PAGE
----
"Are You The Next Facebook?" Building a Web Company as Harvard Undergrads

05/23/2011 10:34 am ET | Updated Jul 25, 2011

"Wow, so are you guys, like, the next Mark Zuckerberg?"

We get that a lot. It's a hard question to answer. No, of course we're not, and no, we're not building the next Facebook. Yes, we're Harvard sophomores, and yes, we think we have a web project that has the potential to take off.

We started last spring with a simple idea: we wanted to find out what our friends were up to. Facebook is great for social news, but try finding out the 5 most important things a friend has done -- things that made it into a newspaper, newsletter, or blog. You can't find that on Facebook. But as of last month, you can find it on Newsle.

This year, we prioritized Newsle over academics. Our grades suffered. Our social life suffered. We would start coding after dinner, work through the night, go to sleep at 8am, and end up missing our classes. Or we would skip class to meet with people around Boston and pitch Newsle to them.

Newsle tracks your Facebook friends and LinkedIn contacts in the news, so you won't miss an important article or blog post about them. Your friends make news more often than you think; we increasingly leave online traces of our offline lives, especially when we do something big. With Newsle you can also follow famous people you're interested in: actors, politicians, musicians, Steve Jobs, etc. Unlike Facebook and Twitter, you don't follow what people are saying about themselves -- you follow what they're doing.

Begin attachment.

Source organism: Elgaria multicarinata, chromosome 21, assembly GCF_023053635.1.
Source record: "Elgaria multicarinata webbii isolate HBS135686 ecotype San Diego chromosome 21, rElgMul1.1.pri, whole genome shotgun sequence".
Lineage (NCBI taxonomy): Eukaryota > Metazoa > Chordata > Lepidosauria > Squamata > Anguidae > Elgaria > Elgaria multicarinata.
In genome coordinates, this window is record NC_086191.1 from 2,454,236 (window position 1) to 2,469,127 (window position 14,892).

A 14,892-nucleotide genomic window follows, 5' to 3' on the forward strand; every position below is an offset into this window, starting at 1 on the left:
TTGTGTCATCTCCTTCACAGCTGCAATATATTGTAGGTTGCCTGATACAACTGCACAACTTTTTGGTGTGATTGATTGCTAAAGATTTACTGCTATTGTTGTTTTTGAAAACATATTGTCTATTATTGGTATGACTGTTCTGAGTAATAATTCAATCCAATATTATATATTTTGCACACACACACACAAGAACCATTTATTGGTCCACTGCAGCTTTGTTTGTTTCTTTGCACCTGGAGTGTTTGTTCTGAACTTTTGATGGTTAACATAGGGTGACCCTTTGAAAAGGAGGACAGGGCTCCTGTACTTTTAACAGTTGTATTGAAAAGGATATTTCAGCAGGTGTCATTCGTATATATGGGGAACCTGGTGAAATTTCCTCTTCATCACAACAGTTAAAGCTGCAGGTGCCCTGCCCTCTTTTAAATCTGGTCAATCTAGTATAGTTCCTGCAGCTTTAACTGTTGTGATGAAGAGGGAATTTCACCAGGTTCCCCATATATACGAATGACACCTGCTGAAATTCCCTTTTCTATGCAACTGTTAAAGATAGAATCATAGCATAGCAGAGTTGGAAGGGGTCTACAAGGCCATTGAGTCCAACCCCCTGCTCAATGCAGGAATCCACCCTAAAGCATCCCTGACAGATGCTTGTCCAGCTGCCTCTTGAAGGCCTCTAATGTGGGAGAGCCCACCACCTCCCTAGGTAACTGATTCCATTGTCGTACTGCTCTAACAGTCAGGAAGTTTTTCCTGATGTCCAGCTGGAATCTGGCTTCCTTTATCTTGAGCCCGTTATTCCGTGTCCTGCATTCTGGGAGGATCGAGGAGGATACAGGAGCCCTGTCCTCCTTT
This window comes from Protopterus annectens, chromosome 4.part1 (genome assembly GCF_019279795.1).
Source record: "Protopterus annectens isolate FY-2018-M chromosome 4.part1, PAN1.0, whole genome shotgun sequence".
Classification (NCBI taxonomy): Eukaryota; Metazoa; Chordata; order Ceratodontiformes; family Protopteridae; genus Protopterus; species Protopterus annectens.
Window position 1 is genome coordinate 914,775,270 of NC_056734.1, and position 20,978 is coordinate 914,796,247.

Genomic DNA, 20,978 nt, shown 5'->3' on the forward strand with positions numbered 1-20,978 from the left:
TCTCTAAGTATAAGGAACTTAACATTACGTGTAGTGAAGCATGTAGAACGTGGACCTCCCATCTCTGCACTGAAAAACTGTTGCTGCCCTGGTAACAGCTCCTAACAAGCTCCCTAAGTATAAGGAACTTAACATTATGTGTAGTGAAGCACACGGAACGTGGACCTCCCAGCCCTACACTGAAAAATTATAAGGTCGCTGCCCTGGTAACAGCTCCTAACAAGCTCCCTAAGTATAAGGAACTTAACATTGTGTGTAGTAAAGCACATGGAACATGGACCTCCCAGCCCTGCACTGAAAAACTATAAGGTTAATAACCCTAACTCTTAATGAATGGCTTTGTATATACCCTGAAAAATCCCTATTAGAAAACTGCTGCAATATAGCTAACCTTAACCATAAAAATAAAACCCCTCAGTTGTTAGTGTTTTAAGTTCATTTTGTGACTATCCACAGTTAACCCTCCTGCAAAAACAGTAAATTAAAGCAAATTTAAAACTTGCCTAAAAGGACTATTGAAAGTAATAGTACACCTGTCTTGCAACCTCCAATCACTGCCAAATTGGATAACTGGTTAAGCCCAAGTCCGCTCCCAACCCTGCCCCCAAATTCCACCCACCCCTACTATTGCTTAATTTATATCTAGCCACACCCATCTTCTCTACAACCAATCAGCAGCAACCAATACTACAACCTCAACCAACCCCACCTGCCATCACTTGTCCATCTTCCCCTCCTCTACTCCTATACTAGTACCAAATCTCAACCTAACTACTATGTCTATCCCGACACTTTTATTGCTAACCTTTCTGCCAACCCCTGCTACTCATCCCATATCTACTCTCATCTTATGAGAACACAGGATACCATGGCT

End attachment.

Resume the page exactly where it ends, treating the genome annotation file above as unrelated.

From the beginning, we realized that our biggest challenge was differentiating between different people with the same name. If your friend is named John Smith, you can't just Google "John Smith" to find news about him. To address this, we developed an algorithm that uses additional data about people, such as where they work, where they went to school, and where they live, to disambiguate between your friend John Smith and John Smith, the 17th century explorer.

But balancing Newsle and academic work was a challenge. Compared to writing code for Newsle, many classes felt like a waste of time.

Peter Thiel's "20 under 20" program gives people under 20 years old $100,000 to work on their own ideas instead of going to college. Thiel believes that a college education isn't always worth the money, and he has been criticized for encouraging students to drop out. While we think his argument has some merit, our experience was more complicated. As students, we had access to business and computer science professors and got their advice on Newsle. We got some money from a student entrepreneurship competition, and we didn't have to worry about food or housing. We even applied algorithms we'd learned in computer science classes!

On April 18, we launched Newsle to the public. Now, a month later, we're tracking news about 2 million people, and have monthly revenue of minus $1000, thanks to our Amazon hosting bill. We're moving to San Francisco this summer to work on it full-time. The next Facebook? No. But we're hoping Newsle is the next big thing.

Axel Hansen and Jonah Varon are sophomores at Harvard studying computer science.